Twenty-six political parties and blocs are vying for at least 101 seats in the next Armenian parliament that will decide the political future of Prime Minister Nikol Pashinian.
The parties will need to win at least 5 percent of the vote in order to be represented in the National Assembly. The legal vote threshold for blocs is set at 7 percent.
The main challengers of Pashinian’s Civil Contract party are the two opposition parties represented in the outgoing parliament as well as blocs led by the country’s three former presidents: Levon Ter-Petrosian, Robert Kocharian and Serzh Sarkisian. They blame Pashinian for Armenia’s defeat in the six-week war with Azerbaijan stopped by a Russian-brokered ceasefire agreement last November.
Most major election contenders began holding meetings with supporters weeks before the official start of the campaign. Pashinian has traded increasingly bitter accusations and insults with Kocharian and Sarkisian. In particular, the latter have accused the incumbent of misrule and inability to confront grave security challenges facing Armenia even after the war.
As he campaigned in Armavir province west of Yerevan on Monday Pashinian again lambasted the two ex-presidents and said that they will be brought to justice for what he called past corrupt practices if he retains power. He also reiterated his calls for voters to hand him a landslide victory in the upcoming elections.
“We expect at least 60 percent of the vote … We must uproot the political forces that want to provoke a civil war in Armenia,” he said at a rally held in the village of Parakar.
According to an opinion poll commissioned by the Washington-based International Republican Institute (IRI) and conducted from April 8 through May 4, only 26 percent of Armenians were ready to vote for Pashinian’s party.
Kocharian and his opposition allies making up the Hayastan (Armenia) bloc campaigned, meanwhile, in southeastern Syunik province. The ex-president was scheduled to hold a rally in the provincial capital Kapan on Monday evening.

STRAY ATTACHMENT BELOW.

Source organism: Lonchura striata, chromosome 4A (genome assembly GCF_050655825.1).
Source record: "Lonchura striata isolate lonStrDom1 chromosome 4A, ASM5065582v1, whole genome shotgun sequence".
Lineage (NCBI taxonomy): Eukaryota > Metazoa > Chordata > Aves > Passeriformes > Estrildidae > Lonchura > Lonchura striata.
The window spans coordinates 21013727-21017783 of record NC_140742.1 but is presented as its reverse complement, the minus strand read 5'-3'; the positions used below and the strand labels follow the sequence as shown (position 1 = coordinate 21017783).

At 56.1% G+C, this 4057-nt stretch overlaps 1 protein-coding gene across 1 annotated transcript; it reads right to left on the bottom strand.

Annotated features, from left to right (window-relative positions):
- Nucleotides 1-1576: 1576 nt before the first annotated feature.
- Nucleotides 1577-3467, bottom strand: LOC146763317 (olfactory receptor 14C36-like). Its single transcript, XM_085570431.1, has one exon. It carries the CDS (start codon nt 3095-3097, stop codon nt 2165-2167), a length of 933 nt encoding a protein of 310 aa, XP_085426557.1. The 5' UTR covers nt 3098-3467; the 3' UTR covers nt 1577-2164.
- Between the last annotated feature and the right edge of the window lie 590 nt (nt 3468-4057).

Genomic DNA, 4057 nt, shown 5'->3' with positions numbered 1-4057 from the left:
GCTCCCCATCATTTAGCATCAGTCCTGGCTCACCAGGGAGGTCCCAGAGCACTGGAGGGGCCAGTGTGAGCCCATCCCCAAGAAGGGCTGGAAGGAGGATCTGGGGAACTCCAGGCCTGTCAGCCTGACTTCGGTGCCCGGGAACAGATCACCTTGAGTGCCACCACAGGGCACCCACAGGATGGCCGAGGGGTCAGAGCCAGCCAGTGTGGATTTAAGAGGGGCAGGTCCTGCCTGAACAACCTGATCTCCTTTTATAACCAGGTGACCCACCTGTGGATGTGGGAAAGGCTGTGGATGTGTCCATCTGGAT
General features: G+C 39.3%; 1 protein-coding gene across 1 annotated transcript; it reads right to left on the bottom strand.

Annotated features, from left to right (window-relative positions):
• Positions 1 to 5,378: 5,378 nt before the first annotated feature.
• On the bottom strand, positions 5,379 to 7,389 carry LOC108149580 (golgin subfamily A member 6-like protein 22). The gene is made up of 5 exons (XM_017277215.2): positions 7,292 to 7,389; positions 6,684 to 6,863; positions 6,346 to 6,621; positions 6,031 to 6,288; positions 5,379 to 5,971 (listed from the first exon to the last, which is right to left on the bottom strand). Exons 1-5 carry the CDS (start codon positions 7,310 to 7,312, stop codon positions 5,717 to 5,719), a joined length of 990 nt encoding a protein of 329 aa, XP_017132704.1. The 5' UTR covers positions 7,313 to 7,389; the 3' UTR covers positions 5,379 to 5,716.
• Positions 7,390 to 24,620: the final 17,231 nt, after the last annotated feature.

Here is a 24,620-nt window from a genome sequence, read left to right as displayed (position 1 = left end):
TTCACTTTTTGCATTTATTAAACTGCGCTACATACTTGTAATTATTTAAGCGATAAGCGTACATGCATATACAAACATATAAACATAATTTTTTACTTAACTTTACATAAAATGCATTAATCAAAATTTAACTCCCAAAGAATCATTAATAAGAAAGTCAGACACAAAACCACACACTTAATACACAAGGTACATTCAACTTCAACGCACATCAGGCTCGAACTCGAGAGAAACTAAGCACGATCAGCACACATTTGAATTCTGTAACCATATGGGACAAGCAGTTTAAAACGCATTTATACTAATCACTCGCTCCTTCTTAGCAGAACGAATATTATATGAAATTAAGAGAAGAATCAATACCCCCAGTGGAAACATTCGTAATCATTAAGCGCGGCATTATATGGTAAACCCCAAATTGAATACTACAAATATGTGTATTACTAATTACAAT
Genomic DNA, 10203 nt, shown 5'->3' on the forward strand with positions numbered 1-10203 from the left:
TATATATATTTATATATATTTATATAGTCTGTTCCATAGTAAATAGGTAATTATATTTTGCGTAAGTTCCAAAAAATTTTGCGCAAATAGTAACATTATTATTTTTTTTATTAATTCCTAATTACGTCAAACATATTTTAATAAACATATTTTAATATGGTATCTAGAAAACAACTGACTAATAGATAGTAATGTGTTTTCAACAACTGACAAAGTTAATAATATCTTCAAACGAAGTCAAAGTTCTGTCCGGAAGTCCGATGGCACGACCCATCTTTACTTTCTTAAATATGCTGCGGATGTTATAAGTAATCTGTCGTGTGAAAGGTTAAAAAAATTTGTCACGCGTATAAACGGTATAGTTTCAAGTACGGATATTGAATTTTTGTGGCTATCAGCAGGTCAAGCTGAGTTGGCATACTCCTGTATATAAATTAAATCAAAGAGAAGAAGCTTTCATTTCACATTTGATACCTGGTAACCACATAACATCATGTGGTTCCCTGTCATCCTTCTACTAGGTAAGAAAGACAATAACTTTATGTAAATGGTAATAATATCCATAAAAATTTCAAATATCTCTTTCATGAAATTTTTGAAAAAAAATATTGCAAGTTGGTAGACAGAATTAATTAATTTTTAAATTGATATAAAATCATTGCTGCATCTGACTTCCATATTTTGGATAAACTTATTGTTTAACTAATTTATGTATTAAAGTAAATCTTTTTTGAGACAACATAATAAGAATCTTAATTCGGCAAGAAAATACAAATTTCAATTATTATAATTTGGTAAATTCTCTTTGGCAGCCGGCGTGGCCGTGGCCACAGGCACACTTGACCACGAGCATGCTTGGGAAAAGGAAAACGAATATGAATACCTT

Unlike Kocharian, Sarkisian is not seeking to become prime minister or even a parliament deputy. His Republican Party (HHK) has formed an alliance with the opposition Fatherland party of Artur Vanetsian, a former head of Armenia’s National Security Service.
Vanetsian tops the list of the alliance’s election candidates. He kicked off its election campaign in northern Tavush province.
Edmon Marukian, the leader of the parliamentary Bright Armenia Party (LHK), expressed serious concern over mounting tensions between the ruling party and the radical opposition forces led by the two ex-presidents. He claimed that they could plunge the country into a “civil war.”
Marukian said Armenians can prevent it by voting for his party in large numbers. “Or else, if one of those sides succeeds it will seek to destroy the other,” he told reporters while marching through Yerevan together with his associates.
Prosperous Armenia Party (BHK), the other opposition party represented in the outgoing parliament, was due to hold its first campaign rally in Abovian, a town 15 kilometers north of Yerevan has long been BHK leader Gagik Tsarukian’s political stronghold.
Other senior BHK members presented the party’s campaign platform at a news conference in Yerevan. The BHK promises, among other things, to further deepen Armenia’s security ties with Russia through a new “military-political treaty.”
The document also reaffirms Tsarukian’s controversial pledge to write off every Armenian’s debts commercial banks not exceeding 3 million drams ($5,800).